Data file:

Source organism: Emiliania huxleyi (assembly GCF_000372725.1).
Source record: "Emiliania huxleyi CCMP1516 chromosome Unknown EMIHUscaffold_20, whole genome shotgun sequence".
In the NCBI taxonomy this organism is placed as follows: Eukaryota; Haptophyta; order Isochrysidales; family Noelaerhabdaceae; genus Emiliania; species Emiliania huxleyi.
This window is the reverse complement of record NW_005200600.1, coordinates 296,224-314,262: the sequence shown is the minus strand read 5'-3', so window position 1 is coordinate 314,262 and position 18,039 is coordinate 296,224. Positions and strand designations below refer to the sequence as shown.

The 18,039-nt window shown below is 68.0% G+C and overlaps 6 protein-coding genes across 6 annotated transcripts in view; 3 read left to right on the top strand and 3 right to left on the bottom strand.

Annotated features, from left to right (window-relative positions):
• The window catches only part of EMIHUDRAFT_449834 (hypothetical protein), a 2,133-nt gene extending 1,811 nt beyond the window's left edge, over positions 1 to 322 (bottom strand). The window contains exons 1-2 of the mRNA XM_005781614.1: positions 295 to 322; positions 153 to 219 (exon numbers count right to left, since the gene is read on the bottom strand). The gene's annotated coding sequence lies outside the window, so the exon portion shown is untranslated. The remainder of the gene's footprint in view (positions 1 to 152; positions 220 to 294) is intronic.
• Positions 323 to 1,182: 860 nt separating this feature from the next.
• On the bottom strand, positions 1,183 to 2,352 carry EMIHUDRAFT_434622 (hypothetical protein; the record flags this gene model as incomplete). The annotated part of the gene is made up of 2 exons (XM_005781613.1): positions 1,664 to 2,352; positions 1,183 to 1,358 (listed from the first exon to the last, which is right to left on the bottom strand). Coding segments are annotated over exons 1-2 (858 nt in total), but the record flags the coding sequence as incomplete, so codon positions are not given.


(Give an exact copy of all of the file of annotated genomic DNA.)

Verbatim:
Source organism: Emiliania huxleyi (assembly GCF_000372725.1).
Source record: "Emiliania huxleyi CCMP1516 chromosome Unknown EMIHUscaffold_20, whole genome shotgun sequence".
In the NCBI taxonomy this organism is placed as follows: Eukaryota; Haptophyta; order Isochrysidales; family Noelaerhabdaceae; genus Emiliania; species Emiliania huxleyi.
This window is the reverse complement of record NW_005200600.1, coordinates 296,224-314,262: the sequence shown is the minus strand read 5'-3', so window position 1 is coordinate 314,262 and position 18,039 is coordinate 296,224. Positions and strand designations below refer to the sequence as shown.

The 18,039-nt window shown below is 68.0% G+C and overlaps 6 protein-coding genes across 6 annotated transcripts in view; 3 read left to right on the top strand and 3 right to left on the bottom strand.

Annotated features, from left to right (window-relative positions):
• The window catches only part of EMIHUDRAFT_449834 (hypothetical protein), a 2,133-nt gene extending 1,811 nt beyond the window's left edge, over positions 1 to 322 (bottom strand). The window contains exons 1-2 of the mRNA XM_005781614.1: positions 295 to 322; positions 153 to 219 (exon numbers count right to left, since the gene is read on the bottom strand). The gene's annotated coding sequence lies outside the window, so the exon portion shown is untranslated. The remainder of the gene's footprint in view (positions 1 to 152; positions 220 to 294) is intronic.
• Positions 323 to 1,182: 860 nt separating this feature from the next.
• On the bottom strand, positions 1,183 to 2,352 carry EMIHUDRAFT_434622 (hypothetical protein; the record flags this gene model as incomplete). The annotated part of the gene is made up of 2 exons (XM_005781613.1): positions 1,664 to 2,352; positions 1,183 to 1,358 (listed from the first exon to the last, which is right to left on the bottom strand). Coding segments are annotated over exons 1-2 (858 nt in total), but the record flags the coding sequence as incomplete, so codon positions are not given.